US hikers Iran Sarah Shourd 311.
(photo credit: AP Photo/Jeff Chiu)
TEHRAN, Iran — A senior Iranian prosecutor said Sunday that authorities will release an American woman on $500,000 bail because of health problems, more than a year after she was jailed with two other Americans and accused of spying.
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The news came during a weekend of start-and-stop announcements about the release of Sarah Shourd, who was detained with two friends, Shane Bauer and Josh Fattal, along the Iran-Iraq border on July 31, 2009. Shourd's mother has said she has been denied treatment for serious health problems, including a breast lump and precancerous cervical cells.
There were no details on when she would be released, and it was also unclear if the bail announcement meant she would be free to leave the country or would have to remain in Iran to stand trial.
"Based on reports and the approval of the relevant judge about the sickness of Ms. Shourd, her detention was converted to $500,000, and if the bail is deposited, she can be released," the official IRNA news agency quoted prosecutor Abbas Jafari Dowlatabadi as saying.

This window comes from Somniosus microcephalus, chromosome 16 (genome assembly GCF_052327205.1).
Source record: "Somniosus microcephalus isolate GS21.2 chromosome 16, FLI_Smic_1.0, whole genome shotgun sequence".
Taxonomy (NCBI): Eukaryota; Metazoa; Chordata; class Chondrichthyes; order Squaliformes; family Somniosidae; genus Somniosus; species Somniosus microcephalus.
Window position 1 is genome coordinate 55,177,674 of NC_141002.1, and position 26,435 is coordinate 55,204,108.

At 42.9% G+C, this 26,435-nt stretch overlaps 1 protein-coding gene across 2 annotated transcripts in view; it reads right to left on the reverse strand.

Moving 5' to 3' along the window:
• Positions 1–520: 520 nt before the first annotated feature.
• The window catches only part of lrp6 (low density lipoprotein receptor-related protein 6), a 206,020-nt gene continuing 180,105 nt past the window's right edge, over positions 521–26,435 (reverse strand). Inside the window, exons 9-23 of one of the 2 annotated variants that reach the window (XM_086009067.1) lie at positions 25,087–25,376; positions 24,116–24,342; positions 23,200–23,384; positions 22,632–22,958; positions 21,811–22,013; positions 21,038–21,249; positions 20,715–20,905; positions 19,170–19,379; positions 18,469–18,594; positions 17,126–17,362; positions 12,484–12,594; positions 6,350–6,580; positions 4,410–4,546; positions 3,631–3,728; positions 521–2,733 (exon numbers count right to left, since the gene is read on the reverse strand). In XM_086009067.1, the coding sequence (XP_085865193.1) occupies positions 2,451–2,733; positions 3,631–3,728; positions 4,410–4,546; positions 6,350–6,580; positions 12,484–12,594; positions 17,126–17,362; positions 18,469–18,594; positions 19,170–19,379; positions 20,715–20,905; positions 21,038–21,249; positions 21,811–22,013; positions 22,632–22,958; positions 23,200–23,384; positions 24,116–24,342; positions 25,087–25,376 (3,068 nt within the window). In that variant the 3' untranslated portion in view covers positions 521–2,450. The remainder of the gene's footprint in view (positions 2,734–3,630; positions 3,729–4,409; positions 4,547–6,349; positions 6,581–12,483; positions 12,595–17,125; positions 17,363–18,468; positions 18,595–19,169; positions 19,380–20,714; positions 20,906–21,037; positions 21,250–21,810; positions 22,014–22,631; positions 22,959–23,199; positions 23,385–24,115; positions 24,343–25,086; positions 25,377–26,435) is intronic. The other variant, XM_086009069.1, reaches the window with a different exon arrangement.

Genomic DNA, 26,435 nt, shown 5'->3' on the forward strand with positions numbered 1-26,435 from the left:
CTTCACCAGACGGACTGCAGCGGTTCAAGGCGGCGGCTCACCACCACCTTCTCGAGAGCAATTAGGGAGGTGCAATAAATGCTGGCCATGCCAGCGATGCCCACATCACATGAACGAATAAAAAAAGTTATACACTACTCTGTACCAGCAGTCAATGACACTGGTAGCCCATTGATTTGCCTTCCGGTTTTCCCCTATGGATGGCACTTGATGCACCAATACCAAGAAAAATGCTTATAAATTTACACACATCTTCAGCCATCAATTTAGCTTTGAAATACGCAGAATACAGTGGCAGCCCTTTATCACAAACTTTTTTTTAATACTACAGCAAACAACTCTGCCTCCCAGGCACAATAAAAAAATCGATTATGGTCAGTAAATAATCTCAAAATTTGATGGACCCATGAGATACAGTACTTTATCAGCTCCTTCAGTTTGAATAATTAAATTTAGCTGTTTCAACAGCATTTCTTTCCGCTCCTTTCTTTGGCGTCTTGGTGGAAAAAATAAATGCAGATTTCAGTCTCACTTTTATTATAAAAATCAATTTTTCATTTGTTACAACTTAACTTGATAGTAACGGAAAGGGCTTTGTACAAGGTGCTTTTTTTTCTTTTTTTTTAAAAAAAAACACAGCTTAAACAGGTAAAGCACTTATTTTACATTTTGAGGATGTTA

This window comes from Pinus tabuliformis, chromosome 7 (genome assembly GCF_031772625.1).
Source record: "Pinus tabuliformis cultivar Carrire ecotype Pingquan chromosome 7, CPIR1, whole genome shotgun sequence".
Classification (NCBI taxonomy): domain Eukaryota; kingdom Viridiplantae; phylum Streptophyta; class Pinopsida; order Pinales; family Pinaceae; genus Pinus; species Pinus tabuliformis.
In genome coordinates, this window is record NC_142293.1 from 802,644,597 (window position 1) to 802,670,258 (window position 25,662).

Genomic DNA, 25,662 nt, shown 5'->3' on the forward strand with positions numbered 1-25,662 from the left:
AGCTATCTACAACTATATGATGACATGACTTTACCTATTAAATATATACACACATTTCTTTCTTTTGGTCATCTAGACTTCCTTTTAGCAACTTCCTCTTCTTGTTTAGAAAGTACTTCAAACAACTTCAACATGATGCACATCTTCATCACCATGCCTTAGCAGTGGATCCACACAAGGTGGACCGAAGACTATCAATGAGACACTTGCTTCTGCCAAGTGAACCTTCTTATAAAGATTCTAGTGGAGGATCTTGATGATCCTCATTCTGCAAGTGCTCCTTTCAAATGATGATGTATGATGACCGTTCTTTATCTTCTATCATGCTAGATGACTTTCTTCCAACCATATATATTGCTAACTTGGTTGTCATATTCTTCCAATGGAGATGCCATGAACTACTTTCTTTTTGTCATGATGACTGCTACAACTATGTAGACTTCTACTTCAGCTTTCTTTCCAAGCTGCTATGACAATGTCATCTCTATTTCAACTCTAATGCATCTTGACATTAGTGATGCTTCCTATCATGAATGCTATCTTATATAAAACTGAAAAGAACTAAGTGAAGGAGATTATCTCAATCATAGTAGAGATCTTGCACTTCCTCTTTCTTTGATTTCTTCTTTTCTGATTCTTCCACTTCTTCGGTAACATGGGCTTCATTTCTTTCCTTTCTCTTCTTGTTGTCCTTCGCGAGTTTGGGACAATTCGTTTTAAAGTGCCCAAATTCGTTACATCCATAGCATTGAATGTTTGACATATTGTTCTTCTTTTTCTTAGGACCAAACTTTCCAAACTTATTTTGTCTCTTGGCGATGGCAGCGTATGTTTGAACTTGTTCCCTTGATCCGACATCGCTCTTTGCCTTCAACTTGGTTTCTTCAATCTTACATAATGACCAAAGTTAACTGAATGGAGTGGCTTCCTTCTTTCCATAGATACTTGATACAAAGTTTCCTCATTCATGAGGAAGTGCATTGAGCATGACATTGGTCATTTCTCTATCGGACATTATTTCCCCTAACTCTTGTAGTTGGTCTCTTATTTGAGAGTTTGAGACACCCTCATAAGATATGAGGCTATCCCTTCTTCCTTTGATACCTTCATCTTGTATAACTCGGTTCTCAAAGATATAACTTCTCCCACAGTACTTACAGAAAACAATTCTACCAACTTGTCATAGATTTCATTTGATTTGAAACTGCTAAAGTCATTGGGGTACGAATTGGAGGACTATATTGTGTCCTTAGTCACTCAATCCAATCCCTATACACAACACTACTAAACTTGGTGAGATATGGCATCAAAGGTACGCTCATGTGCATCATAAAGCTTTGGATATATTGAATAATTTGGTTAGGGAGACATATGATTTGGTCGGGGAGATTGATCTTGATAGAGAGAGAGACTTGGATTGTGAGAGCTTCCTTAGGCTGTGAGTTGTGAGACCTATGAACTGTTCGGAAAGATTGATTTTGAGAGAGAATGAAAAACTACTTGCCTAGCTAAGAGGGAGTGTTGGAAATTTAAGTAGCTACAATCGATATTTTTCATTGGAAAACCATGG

He said the decision has been relayed to her lawyer. Reached by telephone, her lawyer, Masoud Shafiei, refused to make any immediate comment on the announcement.
Shourd, who has been held in solitary confinement, was due to be
released Saturday as an act of clemency to mark the end of the Muslim
holy month of Ramadan after the intervention of Iran's president,
Mahmoud Ahmadinejad. But the judiciary abruptly halted that planned
release, indicating such a decision would have to first go through the
Iran has accused the three Americans of illegally crossing the border
and spying in a case that has deepened tensions with Washington — which
has led the push for tougher sanctions on Iran over its nuclear program.
Their families say the Americans were hiking in Iraq's scenic north and
that if they crossed the border, they did so unwittingly.
The prosecutor said the two other Americans would remain in custody.
Dowlatabadi added that the prosecution's cases against the three were
nearly complete and that a judge has issued indictments for all three on
charges of spying.
The mixed signals point to one of the main fissures in Iran's
conservative leadership: Ahmadinejad and his allies against the powerful
judiciary overseen by Iran's supreme leader.
In the past year, Iranian authorities have allowed bail or converted
jail sentences to fines for two other high-profile detainees.
In May, French academic Clotilde Reiss was freed after her 10-year
sentence on espionage-related charges was commuted to a fine equivalent